No one will read books written by women, Colette's husband has convinced his impressionable young wife and she believes him, even after it had become quite clear she is the sole breadwinner in their gorgeous new home.
Colette's debut novel is only the beginning. Soon her fictitious alter ego Claudine (the book's obvious stand-in for herself) inspires a play, a fashion craze, a new hairdressing trend, a soap, a perfume, even a hot drink. She hits the big time, in other words, the kind of success and fame that's enjoyed by writers like J.K. Rowling in our own time.
But Colette is no flash in the pan and her books are not fairy tales for kids of all ages. Instead, she writes groundbreaking stories that put young women at their center and that lets them speak in their own voices, giving their stories center stage.
The author isn't just revolutionizing publishing in other words, she was changing France. She was letting the nation see the real lived experience of a typical young French woman and she was pulling no punches, it was a trailblazing act for the time.
Fiona Shaw is a sensation as Colette's mother, first appearing in silhouette like a painting by Van Gogh. She telegraphs where Colette has found her steely resolve and she carries herself with the self-possession of an austere 19th-century matriarch, a role in which she admits she sometimes feels miscast.
Shaw has been quietly amassing roles in a series of critically acclaimed dramas lately from "Lizzie" (the story of the famous ax murderer) to the hit TV show "Killing Eve." In Colette she does terrific work showing us both how close and how far the apple has fallen from the tree in terms of her gifted daughter.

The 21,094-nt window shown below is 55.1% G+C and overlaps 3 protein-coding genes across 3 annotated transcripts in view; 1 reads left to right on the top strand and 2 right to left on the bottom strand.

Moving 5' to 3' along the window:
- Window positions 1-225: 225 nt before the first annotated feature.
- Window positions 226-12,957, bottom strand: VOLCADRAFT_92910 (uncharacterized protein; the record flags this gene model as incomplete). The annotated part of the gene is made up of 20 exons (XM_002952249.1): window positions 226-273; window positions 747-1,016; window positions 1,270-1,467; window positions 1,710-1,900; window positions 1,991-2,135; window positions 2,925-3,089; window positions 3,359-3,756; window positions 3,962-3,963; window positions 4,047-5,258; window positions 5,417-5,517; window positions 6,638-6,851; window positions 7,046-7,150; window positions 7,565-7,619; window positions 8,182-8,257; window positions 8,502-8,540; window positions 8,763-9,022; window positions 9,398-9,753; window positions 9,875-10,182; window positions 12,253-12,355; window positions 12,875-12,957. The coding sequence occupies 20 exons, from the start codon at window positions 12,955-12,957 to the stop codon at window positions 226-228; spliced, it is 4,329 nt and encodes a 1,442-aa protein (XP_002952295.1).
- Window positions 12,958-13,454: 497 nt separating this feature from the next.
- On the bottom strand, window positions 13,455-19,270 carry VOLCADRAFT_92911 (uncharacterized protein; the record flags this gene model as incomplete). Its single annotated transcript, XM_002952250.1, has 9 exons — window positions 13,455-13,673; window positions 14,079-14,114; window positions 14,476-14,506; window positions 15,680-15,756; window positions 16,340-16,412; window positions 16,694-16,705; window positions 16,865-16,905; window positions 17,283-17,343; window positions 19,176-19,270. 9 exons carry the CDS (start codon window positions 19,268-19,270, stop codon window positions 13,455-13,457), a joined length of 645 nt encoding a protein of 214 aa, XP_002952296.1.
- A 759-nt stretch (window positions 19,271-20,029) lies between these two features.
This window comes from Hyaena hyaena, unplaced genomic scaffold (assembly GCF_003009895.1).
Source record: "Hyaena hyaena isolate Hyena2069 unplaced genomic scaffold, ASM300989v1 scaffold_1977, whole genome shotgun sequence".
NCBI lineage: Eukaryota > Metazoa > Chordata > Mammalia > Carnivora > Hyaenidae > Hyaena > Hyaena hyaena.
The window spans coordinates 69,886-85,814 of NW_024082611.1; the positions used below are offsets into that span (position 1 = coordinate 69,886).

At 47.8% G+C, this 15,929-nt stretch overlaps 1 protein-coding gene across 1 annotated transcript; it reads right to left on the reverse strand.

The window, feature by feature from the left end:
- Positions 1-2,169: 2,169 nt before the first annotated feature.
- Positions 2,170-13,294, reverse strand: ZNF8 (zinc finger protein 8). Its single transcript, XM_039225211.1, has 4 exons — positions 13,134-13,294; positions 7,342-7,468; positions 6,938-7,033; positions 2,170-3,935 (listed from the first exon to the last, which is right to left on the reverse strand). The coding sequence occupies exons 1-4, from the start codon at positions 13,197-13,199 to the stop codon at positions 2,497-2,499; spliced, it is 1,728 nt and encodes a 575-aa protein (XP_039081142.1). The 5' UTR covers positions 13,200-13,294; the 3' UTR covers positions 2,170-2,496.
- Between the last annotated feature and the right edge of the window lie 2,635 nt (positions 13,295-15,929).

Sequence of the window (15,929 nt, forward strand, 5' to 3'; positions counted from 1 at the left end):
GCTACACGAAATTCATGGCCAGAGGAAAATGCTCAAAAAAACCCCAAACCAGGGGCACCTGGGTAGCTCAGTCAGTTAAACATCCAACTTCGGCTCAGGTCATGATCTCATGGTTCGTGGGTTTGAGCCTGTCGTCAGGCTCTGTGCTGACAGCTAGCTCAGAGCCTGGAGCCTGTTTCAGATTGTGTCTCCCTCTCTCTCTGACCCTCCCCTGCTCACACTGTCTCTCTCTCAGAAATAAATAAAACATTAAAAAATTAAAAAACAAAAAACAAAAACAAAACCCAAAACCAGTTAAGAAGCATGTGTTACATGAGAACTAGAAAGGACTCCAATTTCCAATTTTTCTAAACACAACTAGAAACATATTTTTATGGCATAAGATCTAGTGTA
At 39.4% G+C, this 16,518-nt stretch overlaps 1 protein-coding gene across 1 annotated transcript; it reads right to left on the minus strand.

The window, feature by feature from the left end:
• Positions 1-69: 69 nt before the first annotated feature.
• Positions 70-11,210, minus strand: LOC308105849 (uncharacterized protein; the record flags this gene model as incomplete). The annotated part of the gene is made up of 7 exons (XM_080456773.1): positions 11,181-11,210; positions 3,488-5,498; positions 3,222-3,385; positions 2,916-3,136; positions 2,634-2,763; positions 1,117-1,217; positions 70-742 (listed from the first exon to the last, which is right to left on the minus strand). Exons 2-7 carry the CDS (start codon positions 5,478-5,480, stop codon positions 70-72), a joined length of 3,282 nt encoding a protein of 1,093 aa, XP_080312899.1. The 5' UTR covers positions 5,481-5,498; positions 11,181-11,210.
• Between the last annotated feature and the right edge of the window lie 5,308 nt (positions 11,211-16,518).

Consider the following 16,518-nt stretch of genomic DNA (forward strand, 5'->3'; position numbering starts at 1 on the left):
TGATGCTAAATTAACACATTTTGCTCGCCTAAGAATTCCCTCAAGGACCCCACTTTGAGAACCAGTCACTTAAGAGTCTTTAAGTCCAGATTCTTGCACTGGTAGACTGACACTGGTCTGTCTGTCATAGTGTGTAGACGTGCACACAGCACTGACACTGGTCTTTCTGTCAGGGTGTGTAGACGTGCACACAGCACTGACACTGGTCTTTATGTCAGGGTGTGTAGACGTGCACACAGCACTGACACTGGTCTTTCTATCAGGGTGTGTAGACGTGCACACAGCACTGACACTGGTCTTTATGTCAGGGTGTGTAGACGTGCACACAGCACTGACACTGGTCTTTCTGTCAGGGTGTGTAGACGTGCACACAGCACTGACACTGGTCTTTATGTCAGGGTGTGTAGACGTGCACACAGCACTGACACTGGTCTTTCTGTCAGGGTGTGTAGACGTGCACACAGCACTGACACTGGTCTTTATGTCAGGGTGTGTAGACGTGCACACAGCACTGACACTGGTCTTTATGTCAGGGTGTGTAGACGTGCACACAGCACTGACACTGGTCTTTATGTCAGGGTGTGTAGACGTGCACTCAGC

What makes Colette the author and the woman (and indeed the film) stand out is the radical honesty she requires of herself, her husband and her growing list of lovers. When Henry thinks she might be looking elsewhere he becomes jealous, until he discovers she's looking at women, not men. Colette laughs at this double standard and the film has a lot to say about the way men rationalize their personal prejudices.
Is an open marriage a real marriage, the film asks? Is happiness a real thing and can you strive for it yourself without hurting others? Is sex a thing to share with many or one? Is sexuality fixed or can it be various? These are all absorbing questions and it's rare to see a big-budget mainstream film of this kind actually tackle them.